My Cousin Rick

We were shocked some months ago to learn of the sudden death of my cousin Rick Soffer at age 66.  The family gathered in Rochester where Rick had lived,  and several of us spoke at his very moving memorial service.

Since childhood my redheaded cousin had suffered a debilitating mental illness.  His devoted parents Mary June and Milton did all they could to see that Rick had the best care,  and his last years were spent as a resident at the Rochester Psychiatric Center.

Every year on his birthday and holidays I sent Rick cards and gifts.  In response he never failed to send me a sweet thank-you note,  written in his childlike,  labored hand.

I last saw my cousin when I visited him at RPC seven or eight years ago, and I was touched by his recall of family relationships and his vivid memory of a cousin’s wedding we had both attended years before.   At that last RPC visit Rick was obviously so glad to see me,  I much regretted not visiting more often.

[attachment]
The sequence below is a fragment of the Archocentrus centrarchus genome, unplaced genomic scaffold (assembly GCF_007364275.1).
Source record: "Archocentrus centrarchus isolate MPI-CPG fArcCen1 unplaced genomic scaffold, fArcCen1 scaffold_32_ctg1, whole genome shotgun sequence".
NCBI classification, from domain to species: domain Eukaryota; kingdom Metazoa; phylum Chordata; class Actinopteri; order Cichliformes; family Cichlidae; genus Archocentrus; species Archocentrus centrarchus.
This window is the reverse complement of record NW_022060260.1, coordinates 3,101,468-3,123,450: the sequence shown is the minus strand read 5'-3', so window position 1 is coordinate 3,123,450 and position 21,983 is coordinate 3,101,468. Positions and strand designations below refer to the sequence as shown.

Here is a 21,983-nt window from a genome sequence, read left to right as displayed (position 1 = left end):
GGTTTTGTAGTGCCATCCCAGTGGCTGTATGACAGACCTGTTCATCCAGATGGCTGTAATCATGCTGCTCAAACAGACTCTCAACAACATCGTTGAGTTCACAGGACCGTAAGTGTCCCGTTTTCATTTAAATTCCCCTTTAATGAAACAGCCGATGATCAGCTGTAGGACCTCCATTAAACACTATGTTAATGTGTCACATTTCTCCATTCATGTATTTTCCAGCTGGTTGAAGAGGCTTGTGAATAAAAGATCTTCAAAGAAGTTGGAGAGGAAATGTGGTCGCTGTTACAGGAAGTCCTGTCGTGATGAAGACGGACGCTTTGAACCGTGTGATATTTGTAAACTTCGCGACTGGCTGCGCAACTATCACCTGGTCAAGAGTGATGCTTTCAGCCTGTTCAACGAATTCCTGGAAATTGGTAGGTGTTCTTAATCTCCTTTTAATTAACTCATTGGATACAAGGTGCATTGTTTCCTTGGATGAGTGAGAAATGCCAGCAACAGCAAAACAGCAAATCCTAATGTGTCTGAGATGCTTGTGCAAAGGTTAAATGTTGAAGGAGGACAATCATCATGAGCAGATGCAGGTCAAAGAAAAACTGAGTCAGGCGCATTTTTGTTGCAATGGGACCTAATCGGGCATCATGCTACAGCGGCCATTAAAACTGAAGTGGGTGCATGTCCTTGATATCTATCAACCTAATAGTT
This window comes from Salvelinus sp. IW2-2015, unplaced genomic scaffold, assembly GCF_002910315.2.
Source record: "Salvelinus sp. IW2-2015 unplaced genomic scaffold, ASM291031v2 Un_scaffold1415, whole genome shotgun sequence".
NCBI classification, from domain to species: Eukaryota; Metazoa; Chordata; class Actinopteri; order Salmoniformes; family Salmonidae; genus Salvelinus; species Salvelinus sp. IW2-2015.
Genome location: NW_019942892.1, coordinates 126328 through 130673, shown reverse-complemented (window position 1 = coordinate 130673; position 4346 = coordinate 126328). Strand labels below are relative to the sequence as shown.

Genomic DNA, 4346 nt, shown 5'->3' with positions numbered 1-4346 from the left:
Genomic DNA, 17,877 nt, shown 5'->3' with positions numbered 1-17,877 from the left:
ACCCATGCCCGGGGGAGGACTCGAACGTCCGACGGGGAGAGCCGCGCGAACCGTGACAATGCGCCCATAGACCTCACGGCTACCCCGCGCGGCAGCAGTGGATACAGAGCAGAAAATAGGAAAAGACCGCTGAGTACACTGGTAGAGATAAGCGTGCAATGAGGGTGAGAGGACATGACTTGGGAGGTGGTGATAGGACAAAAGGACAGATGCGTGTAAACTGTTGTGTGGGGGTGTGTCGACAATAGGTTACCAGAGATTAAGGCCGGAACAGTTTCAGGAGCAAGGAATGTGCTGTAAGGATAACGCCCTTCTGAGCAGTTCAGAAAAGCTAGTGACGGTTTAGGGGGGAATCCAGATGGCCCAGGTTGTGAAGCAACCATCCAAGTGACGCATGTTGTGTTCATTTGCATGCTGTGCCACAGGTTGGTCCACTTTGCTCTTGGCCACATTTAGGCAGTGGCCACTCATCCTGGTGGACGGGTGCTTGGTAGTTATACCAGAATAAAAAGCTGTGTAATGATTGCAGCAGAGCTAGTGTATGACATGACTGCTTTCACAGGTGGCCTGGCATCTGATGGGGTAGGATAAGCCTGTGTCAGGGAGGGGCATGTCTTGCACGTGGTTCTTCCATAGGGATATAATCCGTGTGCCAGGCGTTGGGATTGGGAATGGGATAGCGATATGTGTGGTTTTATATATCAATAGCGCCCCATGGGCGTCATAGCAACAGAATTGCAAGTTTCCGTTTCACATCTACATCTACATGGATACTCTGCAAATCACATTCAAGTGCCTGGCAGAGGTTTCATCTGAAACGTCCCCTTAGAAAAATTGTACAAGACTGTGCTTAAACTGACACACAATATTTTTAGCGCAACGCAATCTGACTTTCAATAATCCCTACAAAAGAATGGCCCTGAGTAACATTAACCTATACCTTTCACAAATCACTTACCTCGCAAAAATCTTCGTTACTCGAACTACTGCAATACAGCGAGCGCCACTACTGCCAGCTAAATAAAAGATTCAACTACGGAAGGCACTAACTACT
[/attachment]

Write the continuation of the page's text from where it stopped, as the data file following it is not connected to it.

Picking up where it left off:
After my aunt and uncle died,  the responsibility for Rick’s care fell to his sister Kathy.  By then his health had been further compromised by physical ailments,  and although Kathy and her husband Mal lived in Maryland,  they visited Rick as often as they could and spoke regularly with his treatment team.

Yet it wasn’t until my own sister Laurie became severely disabled that I fully understood the heartache Mary June,  Milton and Kathy must have felt all those years,  watching the emotional and physical decline of my once robust cousin.

But thankfully after Rick’s death we found unexpected comfort from his Rochester caregivers.  Stories they shared at the memorial service helped us to realize that Rick had forged deeper and more meaningful relationships with the staff and with his fellow patients than we had imagined, and that his life had been far richer than we had dared hope.

Rick loved boxing and I now see him as a fighter of sorts himself,  battling his own demons every day.  One of Rick’s heroes,  Muhammad Ali once spoke about the inner battles we all wage.

“The fight is won or lost far away from witnesses — behind the lines,  in the gym, and out there on the road,  long before I dance under those lights.”

Rest in peace,  Redhead.

Dana Susan Lehrman


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